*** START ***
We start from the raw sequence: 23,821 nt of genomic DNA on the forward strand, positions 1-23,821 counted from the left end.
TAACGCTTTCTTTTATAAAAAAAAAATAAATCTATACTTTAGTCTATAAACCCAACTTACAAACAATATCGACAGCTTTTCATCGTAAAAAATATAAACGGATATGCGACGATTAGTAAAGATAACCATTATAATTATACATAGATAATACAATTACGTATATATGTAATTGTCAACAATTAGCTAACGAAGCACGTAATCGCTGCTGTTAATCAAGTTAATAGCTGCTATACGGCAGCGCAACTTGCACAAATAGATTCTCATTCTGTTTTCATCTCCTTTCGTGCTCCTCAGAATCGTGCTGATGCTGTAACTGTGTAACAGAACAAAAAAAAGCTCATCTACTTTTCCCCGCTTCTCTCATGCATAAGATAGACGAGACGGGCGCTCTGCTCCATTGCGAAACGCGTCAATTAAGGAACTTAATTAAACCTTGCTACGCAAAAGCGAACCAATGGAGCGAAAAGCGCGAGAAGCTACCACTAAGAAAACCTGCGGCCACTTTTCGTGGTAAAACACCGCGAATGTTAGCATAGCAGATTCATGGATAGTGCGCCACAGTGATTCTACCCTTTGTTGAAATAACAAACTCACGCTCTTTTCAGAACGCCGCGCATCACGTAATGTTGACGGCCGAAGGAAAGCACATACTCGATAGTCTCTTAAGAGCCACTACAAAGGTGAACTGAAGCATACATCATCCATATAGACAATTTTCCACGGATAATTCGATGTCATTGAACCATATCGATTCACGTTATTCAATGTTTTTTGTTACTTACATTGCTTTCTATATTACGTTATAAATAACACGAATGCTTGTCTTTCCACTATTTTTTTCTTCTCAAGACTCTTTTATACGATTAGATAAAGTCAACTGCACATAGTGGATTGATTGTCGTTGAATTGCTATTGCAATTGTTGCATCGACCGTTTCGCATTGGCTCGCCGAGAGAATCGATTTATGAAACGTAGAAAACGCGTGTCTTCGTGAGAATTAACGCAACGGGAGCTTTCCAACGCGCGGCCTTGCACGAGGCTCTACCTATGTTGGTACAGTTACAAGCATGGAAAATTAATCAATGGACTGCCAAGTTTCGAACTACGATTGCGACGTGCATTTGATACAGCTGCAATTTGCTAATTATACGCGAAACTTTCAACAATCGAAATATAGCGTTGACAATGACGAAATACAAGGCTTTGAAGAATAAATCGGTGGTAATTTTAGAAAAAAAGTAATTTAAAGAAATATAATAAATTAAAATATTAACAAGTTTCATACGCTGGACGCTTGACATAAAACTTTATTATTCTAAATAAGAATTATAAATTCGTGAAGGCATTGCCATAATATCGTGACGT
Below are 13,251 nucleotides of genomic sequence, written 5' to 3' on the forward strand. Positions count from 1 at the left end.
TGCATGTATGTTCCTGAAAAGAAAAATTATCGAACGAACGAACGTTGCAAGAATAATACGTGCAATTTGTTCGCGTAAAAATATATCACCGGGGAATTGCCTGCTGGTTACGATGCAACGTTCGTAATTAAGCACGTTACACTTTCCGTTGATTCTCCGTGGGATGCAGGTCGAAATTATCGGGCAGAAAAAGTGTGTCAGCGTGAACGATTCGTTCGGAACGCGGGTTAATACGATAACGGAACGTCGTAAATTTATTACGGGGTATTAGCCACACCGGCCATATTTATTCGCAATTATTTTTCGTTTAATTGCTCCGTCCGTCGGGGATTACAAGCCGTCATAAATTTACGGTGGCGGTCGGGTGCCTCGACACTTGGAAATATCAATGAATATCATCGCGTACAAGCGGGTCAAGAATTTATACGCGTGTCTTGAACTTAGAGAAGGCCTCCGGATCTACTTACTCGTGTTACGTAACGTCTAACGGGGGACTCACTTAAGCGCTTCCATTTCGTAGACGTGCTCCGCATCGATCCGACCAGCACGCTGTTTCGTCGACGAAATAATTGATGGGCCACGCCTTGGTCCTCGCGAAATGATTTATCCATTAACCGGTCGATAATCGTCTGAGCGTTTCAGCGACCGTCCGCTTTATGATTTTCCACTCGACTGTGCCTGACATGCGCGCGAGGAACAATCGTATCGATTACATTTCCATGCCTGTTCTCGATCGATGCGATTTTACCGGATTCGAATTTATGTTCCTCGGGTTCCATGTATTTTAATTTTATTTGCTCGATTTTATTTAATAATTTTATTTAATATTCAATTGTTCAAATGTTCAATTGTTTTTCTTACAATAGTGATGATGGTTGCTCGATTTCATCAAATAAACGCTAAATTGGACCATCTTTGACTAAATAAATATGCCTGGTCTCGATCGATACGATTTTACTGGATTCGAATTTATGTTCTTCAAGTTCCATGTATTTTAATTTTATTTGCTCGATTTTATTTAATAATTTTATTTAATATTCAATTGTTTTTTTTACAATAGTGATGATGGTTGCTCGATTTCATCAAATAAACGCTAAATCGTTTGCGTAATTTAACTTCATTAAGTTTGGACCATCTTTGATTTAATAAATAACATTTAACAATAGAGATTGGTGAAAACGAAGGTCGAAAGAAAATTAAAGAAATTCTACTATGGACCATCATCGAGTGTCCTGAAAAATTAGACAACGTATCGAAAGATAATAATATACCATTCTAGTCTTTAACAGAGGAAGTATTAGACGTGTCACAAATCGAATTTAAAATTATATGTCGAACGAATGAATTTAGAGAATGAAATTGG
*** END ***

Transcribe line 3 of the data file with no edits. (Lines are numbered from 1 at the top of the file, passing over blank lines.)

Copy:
Below are 13,251 nucleotides of genomic sequence, written 5' to 3' on the forward strand. Positions count from 1 at the left end.